If, from a technical and artistic perspective, there were any doubts about Chris Columbus’ ability to direct the film adaptation of a critically acclaimed Broadway musical.doubt no more. With a long string of comedic hits to his credit it is difficult to say that, without doubt, this is one of the best films of Columbus’ already impressive career. That difficulty noted, also note the inherent difficulty of pulling off a musical of any genre, much less a musical drama. This is enough to argue Columbus’ place among the ranks of elite directors like Spielberg, Gibson, Howard, Reiner and others.
The film opens with a stirring recital of the song “Seasons of Love” (the opening song of Act II in the Broadway musical) and asks the question, “How do you measure the life of a woman or a man?” This question sets the film’s tone and establishes the theme that will carry the development arch of the characters.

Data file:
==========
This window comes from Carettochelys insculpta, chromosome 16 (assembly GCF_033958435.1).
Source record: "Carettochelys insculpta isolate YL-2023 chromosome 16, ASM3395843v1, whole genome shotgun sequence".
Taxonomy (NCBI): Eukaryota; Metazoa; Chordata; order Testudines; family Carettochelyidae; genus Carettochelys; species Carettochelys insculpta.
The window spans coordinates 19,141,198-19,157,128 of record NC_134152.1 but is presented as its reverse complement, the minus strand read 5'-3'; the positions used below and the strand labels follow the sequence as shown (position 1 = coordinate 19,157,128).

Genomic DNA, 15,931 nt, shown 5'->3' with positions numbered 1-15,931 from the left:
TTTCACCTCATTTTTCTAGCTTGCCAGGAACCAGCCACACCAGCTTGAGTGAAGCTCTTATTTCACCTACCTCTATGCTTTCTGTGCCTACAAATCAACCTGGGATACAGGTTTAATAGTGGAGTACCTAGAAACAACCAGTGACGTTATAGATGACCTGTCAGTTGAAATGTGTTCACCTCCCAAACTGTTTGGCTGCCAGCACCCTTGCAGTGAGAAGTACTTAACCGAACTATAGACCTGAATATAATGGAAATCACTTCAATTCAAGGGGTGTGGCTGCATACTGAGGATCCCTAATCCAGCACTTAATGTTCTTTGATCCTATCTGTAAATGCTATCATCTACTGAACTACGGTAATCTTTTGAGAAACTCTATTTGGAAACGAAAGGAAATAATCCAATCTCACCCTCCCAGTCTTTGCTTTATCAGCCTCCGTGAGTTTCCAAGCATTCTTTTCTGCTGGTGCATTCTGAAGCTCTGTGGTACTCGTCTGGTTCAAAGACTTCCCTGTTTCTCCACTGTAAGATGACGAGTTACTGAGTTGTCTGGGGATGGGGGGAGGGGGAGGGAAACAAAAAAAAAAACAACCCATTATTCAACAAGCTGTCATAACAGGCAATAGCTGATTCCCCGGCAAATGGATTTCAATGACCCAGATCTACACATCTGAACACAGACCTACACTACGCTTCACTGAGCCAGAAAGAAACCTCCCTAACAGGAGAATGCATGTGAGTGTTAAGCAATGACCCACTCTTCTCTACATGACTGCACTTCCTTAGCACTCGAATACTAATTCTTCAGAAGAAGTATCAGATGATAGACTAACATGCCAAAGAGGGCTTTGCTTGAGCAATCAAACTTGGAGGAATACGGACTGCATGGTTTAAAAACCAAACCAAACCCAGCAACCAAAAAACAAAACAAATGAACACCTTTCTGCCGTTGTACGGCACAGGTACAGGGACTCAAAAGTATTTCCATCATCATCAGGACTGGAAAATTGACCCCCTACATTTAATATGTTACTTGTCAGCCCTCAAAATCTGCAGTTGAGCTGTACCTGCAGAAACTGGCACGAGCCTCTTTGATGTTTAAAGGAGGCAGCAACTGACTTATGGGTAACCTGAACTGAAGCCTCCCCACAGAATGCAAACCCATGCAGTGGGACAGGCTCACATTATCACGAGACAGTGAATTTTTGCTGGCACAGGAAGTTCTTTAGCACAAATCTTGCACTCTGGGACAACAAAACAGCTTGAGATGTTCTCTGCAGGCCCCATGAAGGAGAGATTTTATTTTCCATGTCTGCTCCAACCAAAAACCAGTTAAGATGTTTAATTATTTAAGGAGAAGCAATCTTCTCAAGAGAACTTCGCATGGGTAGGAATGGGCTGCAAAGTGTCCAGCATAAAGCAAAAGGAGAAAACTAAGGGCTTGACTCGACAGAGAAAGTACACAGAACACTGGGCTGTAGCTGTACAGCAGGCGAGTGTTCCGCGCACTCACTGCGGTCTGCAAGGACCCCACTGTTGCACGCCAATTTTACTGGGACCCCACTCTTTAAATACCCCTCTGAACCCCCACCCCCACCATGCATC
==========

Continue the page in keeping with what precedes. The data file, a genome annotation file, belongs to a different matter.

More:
In philosophy and logic there is a fallacy known as “begging the question.” The one resounding question of this film is value and purpose in life and answers are in short supply. The simple and profound beauty of this question lies in its inherent appeal to the eternal and transcendent. A point that is totally lost in both the stage musical and this film. An incredible ensemble ably directed cannot overcome the hollow ring of emptiness. The question having been asked will be begged throughout the film.